from the Iowa District Court for Pottawattamie County,
Timothy O'Grady (plea) and Gregory W. Steensland
(sentencing and resentencing), Judges.
defendant appeals the district court's decision at
resentencing, challenging the district court's rejection
of plea agreements and imposition of consecutive sentences.
D. Nerenstone, Council Bluffs, for appellant.
J. Miller, Attorney General, and Kelli A. Huser, Assistant
Attorney General, for appellee.
Considered by Danilson, C.J., and Tabor and McDonald, JJ.
second time, Jeffry Jensen appeals his nine-year
indeterminate prison sentence. After our supreme court
decided State v. Hill, 878 N.W.2d 269, 275 (Iowa
2016), requiring district courts to give specific reasons for
imposing consecutive terms, we remanded his case for
resentencing. After giving reasons, the district court
imposed the same sentence. Jensen again appeals, claiming (1)
counsel at the original sentencing was ineffective for not
objecting to the court's rejection of his plea
agreements, (2) the court erred in declining to follow the
plea agreements at either the original sentencing or
resentencing, and (3) the court failed to properly state its
reasons for imposing consecutive sentences.
decline to address Jensen's claims to the extent they
relate to the original sentencing hearing. Jensen raised
these challenges in his previous appeal, and we rejected
them. See State v. Jensen, No. 15-2172, 2016 WL
5931033, at *3 (Iowa Ct. App. Oct. 12, 2016). Under the
law-of-the-case doctrine, "the legal principles
announced and the views expressed by a reviewing court in an
opinion, right or wrong, are binding throughout further
progress of the case upon the litigants, the trial court and
this court in later appeals." State v. Ragland,
812 N.W.2d 654, 658 (Iowa 2012). We decline to reconsider
these claims of error.
reject Jensen's claim the district court erred in not
following the plea agreements at resentencing. As we stated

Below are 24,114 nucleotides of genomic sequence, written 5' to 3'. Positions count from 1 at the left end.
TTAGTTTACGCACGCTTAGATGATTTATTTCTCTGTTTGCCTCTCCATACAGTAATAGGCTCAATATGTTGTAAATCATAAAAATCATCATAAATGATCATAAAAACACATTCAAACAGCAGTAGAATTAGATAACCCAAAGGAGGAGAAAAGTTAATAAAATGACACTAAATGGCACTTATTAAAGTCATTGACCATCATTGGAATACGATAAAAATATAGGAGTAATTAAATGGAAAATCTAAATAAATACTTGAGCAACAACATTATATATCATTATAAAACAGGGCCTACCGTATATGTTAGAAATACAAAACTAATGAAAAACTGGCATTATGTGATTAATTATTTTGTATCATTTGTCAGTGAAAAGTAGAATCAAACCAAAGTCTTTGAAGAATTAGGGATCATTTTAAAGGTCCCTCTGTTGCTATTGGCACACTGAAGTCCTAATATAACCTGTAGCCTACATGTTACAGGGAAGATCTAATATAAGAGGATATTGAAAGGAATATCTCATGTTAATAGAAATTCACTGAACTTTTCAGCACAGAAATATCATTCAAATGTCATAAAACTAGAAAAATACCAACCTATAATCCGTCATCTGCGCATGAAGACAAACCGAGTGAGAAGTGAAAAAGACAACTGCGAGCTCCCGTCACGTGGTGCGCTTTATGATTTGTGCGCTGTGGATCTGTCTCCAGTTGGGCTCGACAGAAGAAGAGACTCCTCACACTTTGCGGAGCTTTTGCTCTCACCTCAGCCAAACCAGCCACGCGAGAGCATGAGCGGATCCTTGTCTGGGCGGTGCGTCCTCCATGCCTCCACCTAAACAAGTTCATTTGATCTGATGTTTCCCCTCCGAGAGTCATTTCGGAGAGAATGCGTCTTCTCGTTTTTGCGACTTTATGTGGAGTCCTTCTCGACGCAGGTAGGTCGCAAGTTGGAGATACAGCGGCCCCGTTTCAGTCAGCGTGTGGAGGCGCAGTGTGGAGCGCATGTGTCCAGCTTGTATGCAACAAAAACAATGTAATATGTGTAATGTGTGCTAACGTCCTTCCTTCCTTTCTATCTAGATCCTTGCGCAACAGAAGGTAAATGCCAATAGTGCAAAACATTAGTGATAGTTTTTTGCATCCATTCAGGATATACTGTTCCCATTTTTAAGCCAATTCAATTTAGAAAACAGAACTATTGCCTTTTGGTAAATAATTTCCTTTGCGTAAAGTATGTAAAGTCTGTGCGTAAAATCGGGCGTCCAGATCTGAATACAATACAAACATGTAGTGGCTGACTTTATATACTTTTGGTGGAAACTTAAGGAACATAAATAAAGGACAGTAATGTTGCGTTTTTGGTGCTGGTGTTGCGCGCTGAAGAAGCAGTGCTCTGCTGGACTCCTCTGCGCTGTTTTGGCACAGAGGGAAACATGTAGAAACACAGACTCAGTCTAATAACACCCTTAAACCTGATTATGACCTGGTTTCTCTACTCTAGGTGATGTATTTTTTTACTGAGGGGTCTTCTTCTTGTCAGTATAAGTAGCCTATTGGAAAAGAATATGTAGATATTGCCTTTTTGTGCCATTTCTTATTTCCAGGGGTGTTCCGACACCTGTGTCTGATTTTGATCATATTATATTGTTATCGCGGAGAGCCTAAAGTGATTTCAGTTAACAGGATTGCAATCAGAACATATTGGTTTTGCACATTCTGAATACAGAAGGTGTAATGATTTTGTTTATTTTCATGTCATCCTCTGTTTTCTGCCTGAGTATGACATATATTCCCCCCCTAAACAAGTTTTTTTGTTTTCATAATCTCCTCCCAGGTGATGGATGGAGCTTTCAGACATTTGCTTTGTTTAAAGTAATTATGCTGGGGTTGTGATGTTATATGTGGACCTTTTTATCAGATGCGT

in in his first appeal:
This argument is without merit. The written agreements in
these cases stated Jensen's guilty pleas were "not
contingent" on the court's acceptance of the
State's sentencing concessions. See Iowa R.
Crim. P. 2.10(2) (permitting but not requiring parties to
condition plea agreement on court's concurrence to the
charging or sentencing concessions). At the plea hearing,
both defense counsel and the district court noted "that
sentencing is open"- indicating the court was not bound
by either party's recommendations.
Jensen, 2016 WL 5931033, at *3. Accordingly, the
district court was not bound by the plea agreements at
resentencing as Jensen asserts. Moreover, as the State points
out, the district court lacked the authority to revisit the
provisions of the plea agreements at resentencing because
Jensen's case was remanded for the limited purpose of
determining "whether the sentences should run
consecutive or concurrent and provid[ing] reasons for [that]
decision." Id. at *4; see also State v.
Pearson, 876 N.W.2d 200, 204 (Iowa 2016) (noting that on
remand, a district court "is limited to do the special
thing authorized by this court in its opinion, and nothing
else" (citation omitted)).
contrary to Jensen's claim, the resentencing court
provided adequate reasons for imposing consecutive terms. We
review sentencing decisions for correction of errors at law.
See State v. Formaro, 638 N.W.2d 720, 724 (Iowa
2002). Sentences that conform to the statutory limits are
"cloaked with a strong presumption in [their] favor, and
will only be overturned for an abuse of discretion or the
consideration of inappropriate matters." Id. A
district court must state with specificity its rationale for
imposing consecutive sentences, but "in doing so the
court may rely on the same reasons for imposing a sentence of
incarceration." Hill, 878 N.W.2d at 275.
At resentencing, the district court stated:
I would also inform you that these sentences are being run
consecutively because of your need for and the likelihood to
achieve rehabilitation, because of society's protection
from further offenses by you and others, because of my
personal review of the facts and circumstances in this case,
and because of the continuing nature of your criminal
activity and the ...